John F. Kennedy was not really the liberal he was made out to be, and would have been a pro-life president had he lived, says Ira Stoll, author of the provocative new book "JFK: Conservative
"He was on the record during the 1960 presidential campaign. Somebody asked him about population control, which was a big issue at the time, and he said that in Japan they enforced abortion, and he said most Americans would find that repugnant," Stoll told "The Steve Malzberg Show" on Newsmax TV.
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"That combined with . . . appointing the dissenting justice in Roe vs. Wade make a pretty good case that he would have been pro-life. He was in favor of the death penalty . . . he was much less liberal than a lot of people would think today."
Stoll, editor of FutureOfCapitalism.com and former managing editor of the New York Sun, says liberals made the case that at the end of his life, Kennedy turned left on the Cold War.
"They point to an American University speech, which was sort of dovish, although they edited out the hawkish lines of the speech in their books," Stoll said.
"My book restores those lines, and it points out that after he gave the dovish speech, he went to Berlin and said anyone who thinks we can work with the communists, let them come to Berlin. And he said those words right from his heart, and he believed it."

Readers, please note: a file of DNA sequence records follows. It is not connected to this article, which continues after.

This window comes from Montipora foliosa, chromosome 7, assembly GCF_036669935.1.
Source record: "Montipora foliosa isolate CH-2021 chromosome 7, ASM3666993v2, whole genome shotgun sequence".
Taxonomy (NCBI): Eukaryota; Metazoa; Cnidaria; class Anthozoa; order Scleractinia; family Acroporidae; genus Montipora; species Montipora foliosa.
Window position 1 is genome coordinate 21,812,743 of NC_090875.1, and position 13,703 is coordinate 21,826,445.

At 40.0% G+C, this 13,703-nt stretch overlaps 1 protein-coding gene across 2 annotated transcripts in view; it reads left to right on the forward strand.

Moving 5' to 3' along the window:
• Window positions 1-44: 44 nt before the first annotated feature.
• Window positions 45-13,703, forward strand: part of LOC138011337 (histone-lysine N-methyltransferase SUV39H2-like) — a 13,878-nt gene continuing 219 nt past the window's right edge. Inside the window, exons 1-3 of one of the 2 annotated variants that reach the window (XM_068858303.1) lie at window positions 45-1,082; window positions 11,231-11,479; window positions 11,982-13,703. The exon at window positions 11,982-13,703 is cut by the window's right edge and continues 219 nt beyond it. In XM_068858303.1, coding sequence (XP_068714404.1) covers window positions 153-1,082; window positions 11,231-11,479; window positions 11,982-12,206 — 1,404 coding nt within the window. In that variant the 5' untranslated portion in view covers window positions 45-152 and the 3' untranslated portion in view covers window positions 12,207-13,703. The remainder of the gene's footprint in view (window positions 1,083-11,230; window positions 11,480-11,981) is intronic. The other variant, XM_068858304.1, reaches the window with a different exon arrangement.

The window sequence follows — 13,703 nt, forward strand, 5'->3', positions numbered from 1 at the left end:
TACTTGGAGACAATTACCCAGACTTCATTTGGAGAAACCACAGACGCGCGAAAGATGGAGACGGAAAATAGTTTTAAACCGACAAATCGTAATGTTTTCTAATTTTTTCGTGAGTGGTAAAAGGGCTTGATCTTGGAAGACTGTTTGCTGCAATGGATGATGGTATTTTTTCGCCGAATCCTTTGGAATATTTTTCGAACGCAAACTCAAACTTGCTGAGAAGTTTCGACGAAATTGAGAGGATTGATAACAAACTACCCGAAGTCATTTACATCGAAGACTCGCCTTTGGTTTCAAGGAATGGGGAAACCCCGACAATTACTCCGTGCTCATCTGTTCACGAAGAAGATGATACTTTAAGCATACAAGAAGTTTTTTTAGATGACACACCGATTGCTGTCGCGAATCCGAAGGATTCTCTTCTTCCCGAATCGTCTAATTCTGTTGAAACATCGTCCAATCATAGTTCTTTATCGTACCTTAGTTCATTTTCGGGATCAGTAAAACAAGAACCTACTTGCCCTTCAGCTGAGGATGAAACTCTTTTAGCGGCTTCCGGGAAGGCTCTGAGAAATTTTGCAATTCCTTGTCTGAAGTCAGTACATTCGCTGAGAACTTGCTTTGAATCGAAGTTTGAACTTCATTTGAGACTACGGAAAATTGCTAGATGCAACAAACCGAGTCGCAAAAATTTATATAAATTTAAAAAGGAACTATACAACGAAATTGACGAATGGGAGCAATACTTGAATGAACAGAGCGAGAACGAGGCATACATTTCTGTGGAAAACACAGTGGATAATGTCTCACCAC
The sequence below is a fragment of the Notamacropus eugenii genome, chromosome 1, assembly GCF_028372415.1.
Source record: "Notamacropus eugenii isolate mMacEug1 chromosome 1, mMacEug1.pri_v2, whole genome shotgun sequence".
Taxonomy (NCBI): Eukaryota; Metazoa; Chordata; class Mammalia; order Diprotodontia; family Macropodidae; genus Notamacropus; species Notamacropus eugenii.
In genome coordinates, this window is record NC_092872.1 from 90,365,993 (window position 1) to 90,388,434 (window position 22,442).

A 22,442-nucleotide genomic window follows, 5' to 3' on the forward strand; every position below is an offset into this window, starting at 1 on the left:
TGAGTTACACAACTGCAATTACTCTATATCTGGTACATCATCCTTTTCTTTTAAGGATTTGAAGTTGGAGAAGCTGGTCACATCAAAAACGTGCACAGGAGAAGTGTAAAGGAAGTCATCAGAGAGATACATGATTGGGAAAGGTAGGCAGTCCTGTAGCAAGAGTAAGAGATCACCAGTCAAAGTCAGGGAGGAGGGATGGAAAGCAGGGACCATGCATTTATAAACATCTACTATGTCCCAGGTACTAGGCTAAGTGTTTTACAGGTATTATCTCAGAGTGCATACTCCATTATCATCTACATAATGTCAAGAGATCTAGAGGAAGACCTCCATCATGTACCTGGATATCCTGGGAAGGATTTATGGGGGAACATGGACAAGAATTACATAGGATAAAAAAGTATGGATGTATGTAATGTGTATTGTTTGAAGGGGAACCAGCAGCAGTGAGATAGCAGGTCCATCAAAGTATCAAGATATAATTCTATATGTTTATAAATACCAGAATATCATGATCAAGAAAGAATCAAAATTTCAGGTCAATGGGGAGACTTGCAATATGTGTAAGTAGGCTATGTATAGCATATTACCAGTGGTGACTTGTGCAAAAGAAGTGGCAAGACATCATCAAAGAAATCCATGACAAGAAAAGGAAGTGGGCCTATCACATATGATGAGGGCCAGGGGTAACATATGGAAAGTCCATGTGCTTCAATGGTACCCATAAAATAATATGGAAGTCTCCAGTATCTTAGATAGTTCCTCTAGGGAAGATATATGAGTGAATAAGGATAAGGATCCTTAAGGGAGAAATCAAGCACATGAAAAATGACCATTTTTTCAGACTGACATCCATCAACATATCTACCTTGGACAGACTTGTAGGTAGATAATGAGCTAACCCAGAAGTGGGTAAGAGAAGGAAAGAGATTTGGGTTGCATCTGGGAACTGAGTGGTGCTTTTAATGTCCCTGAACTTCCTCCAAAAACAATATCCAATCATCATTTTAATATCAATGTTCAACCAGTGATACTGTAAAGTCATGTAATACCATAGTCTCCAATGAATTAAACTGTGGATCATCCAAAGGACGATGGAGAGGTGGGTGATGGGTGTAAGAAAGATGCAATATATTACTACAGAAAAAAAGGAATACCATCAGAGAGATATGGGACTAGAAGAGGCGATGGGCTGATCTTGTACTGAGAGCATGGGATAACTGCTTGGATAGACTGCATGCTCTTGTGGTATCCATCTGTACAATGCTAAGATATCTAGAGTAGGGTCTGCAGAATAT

Stoll disagrees with those who insist Kennedy would not have escalated the Vietnam War had he not been assassinated on Nov. 22, 1963.
"He did escalate the Vietnam War during the three years of his presidency. You can go to the Vietnam Veterans Memorial in Washington [and] see the list of names. In each year, 1961, 1962, 1963, it gets bigger, and he sent more troops there," Stoll said.
"This claim that he would've withdrawn from Vietnam only started getting made in the 1970s after the war had turned sour. When his advisers were asked in 1964 if he had planned to withdraw, they said no."
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